Meet Our First Hometown Hero

A retired nurse whose charity helps low-income kids feel at home wins top prize in our new annual contest

Sue Smith and teddy bear
Photo by John Healey
1 ×

Our New Hometown Hero

 

Our New Hometown Hero

For many This Old House readers, home improvement involves painting a room or fixing up the front porch. For Sue Smith of Lexington Park, Maryland, it meant starting a charity called the Pajama Connection, which provides at-risk children with a few of the comforts of home—an act that's earned her TOH's Hometown Heroes award.

Sue dreamed up what she calls her "retirement mission" while working as a nurse for the health department, visiting low-income families in shelters and motels to make sure kids received health care. "These families move often, and the children usually leave their belongings behind because they have nothing to carry them in," she says. "I wanted to give them something to call their own." After retiring in 2008, she began collecting backpacks and duffel bags, filling each one with a pair of pajamas, a stuffed animal, and a book. The donations have since expanded to include socks, toothbrushes, and school supplies given by area churches, businesses, and community groups. A committee of seven helps Sue pack the bags; she and her husband, Robert, deliver them to more than 40 children each month.

Her young recipients are so used to living hand to mouth that they often can't believe the donations are theirs to keep. "'I can even keep the bag?' is a common response," she says. The $2,500 prize will help the Pajama Connection buy supplies, but the real reward, Sue says, is knowing she's given some stability to kids with no place to call home.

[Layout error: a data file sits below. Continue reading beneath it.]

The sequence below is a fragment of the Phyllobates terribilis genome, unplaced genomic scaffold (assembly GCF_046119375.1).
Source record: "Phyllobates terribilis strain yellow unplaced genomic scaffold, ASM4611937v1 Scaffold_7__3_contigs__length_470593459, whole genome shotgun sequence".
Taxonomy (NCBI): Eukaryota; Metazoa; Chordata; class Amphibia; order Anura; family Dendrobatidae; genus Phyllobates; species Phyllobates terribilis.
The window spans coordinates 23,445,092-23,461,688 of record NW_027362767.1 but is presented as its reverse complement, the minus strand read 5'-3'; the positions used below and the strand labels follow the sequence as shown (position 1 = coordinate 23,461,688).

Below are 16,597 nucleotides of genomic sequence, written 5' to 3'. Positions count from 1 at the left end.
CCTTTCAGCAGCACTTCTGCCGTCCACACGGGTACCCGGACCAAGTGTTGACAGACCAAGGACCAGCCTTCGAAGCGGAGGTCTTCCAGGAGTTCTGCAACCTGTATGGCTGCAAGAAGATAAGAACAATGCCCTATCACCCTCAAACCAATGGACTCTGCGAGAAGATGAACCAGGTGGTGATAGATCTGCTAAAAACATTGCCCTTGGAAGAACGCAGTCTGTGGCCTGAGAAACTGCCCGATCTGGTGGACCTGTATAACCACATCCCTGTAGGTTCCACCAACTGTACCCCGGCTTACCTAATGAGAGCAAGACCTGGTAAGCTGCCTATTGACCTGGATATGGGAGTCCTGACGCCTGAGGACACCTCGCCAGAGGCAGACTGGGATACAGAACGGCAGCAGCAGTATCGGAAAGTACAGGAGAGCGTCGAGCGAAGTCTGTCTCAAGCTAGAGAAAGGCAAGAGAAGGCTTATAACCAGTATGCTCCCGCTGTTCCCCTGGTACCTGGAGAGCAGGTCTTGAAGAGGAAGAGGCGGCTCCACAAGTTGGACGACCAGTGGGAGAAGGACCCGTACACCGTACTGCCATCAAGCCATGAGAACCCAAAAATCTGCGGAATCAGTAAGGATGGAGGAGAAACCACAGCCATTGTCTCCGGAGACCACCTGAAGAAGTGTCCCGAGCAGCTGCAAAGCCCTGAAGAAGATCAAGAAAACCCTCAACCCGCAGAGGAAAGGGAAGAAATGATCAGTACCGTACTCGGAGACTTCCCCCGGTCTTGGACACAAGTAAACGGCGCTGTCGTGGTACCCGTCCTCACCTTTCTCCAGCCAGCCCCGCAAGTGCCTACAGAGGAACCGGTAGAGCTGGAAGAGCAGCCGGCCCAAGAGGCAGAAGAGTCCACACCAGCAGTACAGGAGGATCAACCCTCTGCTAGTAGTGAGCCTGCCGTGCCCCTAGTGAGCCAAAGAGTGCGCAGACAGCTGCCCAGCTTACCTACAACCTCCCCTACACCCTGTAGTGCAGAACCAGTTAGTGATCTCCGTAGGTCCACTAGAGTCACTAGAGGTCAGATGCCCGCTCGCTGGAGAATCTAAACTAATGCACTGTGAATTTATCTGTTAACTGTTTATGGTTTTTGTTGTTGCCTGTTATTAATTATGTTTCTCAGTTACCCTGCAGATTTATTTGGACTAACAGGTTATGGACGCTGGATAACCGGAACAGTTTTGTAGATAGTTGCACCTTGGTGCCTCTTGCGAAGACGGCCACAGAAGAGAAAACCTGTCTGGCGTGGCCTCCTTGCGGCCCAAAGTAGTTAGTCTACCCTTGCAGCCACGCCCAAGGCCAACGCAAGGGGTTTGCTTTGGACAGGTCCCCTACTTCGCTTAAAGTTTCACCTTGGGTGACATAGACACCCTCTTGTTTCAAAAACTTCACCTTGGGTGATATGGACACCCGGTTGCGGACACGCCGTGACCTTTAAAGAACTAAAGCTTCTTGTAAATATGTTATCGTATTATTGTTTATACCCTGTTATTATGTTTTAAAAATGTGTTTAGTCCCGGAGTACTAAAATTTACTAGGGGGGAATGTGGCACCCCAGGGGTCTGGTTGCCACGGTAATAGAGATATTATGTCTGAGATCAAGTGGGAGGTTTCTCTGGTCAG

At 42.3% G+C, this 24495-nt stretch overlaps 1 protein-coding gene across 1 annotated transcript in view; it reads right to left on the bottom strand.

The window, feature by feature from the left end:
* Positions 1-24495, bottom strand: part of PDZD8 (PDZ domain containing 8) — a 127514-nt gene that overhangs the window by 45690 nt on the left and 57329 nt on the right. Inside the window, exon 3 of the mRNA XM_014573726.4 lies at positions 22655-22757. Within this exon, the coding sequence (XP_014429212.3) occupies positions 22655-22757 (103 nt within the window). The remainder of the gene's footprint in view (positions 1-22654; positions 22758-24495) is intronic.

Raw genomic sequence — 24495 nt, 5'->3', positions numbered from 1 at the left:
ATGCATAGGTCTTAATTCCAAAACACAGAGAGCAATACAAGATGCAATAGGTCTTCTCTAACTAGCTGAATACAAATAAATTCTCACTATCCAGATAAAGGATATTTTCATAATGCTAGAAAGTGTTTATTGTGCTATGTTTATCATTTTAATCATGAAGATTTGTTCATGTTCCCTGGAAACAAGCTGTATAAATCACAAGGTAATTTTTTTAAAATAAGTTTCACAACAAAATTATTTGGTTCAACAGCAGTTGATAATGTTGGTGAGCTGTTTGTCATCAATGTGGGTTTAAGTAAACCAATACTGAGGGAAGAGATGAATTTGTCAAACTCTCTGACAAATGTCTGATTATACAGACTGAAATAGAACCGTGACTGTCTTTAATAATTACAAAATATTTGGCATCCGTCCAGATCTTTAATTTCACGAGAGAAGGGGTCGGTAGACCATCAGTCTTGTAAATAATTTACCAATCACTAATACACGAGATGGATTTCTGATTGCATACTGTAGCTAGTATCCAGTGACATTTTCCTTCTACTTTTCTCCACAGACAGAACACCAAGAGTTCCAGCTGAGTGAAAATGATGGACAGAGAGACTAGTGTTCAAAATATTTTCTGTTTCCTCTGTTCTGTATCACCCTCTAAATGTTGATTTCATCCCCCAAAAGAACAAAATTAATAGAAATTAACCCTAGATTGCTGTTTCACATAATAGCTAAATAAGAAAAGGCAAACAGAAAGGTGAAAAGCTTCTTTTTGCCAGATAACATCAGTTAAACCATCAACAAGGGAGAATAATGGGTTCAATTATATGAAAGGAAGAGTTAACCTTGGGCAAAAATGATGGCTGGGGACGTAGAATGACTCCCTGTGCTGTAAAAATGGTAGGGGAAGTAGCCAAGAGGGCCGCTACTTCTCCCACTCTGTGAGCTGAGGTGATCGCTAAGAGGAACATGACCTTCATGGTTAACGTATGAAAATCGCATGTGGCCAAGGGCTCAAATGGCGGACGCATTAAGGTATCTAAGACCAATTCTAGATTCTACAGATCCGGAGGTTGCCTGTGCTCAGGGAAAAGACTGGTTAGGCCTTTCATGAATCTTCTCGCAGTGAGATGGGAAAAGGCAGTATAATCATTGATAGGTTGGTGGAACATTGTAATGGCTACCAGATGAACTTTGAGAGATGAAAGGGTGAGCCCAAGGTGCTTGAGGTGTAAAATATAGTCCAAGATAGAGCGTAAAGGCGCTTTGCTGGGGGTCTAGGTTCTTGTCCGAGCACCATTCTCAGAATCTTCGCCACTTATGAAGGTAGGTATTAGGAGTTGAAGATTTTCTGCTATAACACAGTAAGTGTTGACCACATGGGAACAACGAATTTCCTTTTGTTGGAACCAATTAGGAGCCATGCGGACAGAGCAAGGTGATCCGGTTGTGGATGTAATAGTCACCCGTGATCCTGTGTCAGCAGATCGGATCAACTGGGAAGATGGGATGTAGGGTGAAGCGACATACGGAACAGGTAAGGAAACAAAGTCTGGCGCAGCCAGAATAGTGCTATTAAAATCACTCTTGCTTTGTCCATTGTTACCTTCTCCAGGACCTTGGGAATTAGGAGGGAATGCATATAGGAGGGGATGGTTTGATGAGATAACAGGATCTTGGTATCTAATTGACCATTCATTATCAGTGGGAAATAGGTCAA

For many This Old House readers, home improvement involves painting a room or fixing up the front porch. For Sue Smith of Lexington Park, Maryland, it meant starting a charity called the Pajama Connection, which provides at-risk children with a few of the comforts of home—an act that's earned her TOH's Hometown Heroes award.

Sue dreamed up what she calls her "retirement mission" while working as a nurse for the health department, visiting low-income families in shelters and motels to make sure kids received health care. "These families move often, and the children usually leave their belongings behind because they have nothing to carry them in," she says. "I wanted to give them something to call their own." After retiring in 2008, she began collecting backpacks and duffel bags, filling each one with a pair of pajamas, a stuffed animal, and a book. The donations have since expanded to include socks, toothbrushes, and school supplies given by area churches, businesses, and community groups. A committee of seven helps Sue pack the bags; she and her husband, Robert, deliver them to more than 40 children each month.

Her young recipients are so used to living hand to mouth that they often can't believe the donations are theirs to keep. "'I can even keep the bag?' is a common response," she says. The $2,500 prize will help the Pajama Connection buy supplies, but the real reward, Sue says, is knowing she's given some stability to kids with no place to call home.

2 ×

Thank you

 

Thank you

The editors of This Old House would like to thank the Hyundai Sonata, which generously provided sponsorship of and prize money for our inaugural Hometown Heroes award. The contest ran from May 10 to July 18 and attracted more than 140 entries. We look forward to your hero nominations for the 2011 contest—stay tuned for more details.
 
 

TV Listings

Find TV Listing for This Old House and Ask This Old House in your area.